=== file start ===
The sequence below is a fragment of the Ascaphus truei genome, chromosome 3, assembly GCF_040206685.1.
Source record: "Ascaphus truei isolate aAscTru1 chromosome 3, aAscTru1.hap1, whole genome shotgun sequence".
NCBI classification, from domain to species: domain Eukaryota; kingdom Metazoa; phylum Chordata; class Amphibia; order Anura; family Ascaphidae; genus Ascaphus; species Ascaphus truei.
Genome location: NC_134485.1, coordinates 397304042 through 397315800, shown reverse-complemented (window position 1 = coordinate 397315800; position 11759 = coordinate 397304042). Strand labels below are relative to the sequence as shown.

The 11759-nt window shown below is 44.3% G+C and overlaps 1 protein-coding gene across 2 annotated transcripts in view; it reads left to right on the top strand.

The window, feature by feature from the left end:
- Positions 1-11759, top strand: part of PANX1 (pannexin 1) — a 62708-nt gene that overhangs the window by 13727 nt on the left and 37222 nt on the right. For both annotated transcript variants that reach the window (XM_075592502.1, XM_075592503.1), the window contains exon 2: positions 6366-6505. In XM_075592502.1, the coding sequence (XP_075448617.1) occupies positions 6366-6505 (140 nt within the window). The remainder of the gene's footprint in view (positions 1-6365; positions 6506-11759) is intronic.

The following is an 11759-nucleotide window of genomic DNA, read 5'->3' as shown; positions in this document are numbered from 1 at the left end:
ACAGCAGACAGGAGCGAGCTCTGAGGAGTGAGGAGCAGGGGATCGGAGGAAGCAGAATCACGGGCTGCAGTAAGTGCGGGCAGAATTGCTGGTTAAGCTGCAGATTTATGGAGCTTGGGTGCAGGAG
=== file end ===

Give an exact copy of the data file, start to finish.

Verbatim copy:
The sequence below is a fragment of the Ascaphus truei genome, chromosome 3, assembly GCF_040206685.1.
Source record: "Ascaphus truei isolate aAscTru1 chromosome 3, aAscTru1.hap1, whole genome shotgun sequence".
NCBI classification, from domain to species: domain Eukaryota; kingdom Metazoa; phylum Chordata; class Amphibia; order Anura; family Ascaphidae; genus Ascaphus; species Ascaphus truei.
Genome location: NC_134485.1, coordinates 397304042 through 397315800, shown reverse-complemented (window position 1 = coordinate 397315800; position 11759 = coordinate 397304042). Strand labels below are relative to the sequence as shown.

The 11759-nt window shown below is 44.3% G+C and overlaps 1 protein-coding gene across 2 annotated transcripts in view; it reads left to right on the top strand.

The window, feature by feature from the left end:
- Positions 1-11759, top strand: part of PANX1 (pannexin 1) — a 62708-nt gene that overhangs the window by 13727 nt on the left and 37222 nt on the right. For both annotated transcript variants that reach the window (XM_075592502.1, XM_075592503.1), the window contains exon 2: positions 6366-6505. In XM_075592502.1, the coding sequence (XP_075448617.1) occupies positions 6366-6505 (140 nt within the window). The remainder of the gene's footprint in view (positions 1-6365; positions 6506-11759) is intronic.

The following is an 11759-nucleotide window of genomic DNA, read 5'->3' as shown; positions in this document are numbered from 1 at the left end:
ACAGCAGACAGGAGCGAGCTCTGAGGAGTGAGGAGCAGGGGATCGGAGGAAGCAGAATCACGGGCTGCAGTAAGTGCGGGCAGAATTGCTGGTTAAGCTGCAGATTTATGGAGCTTGGGTGCAGGAG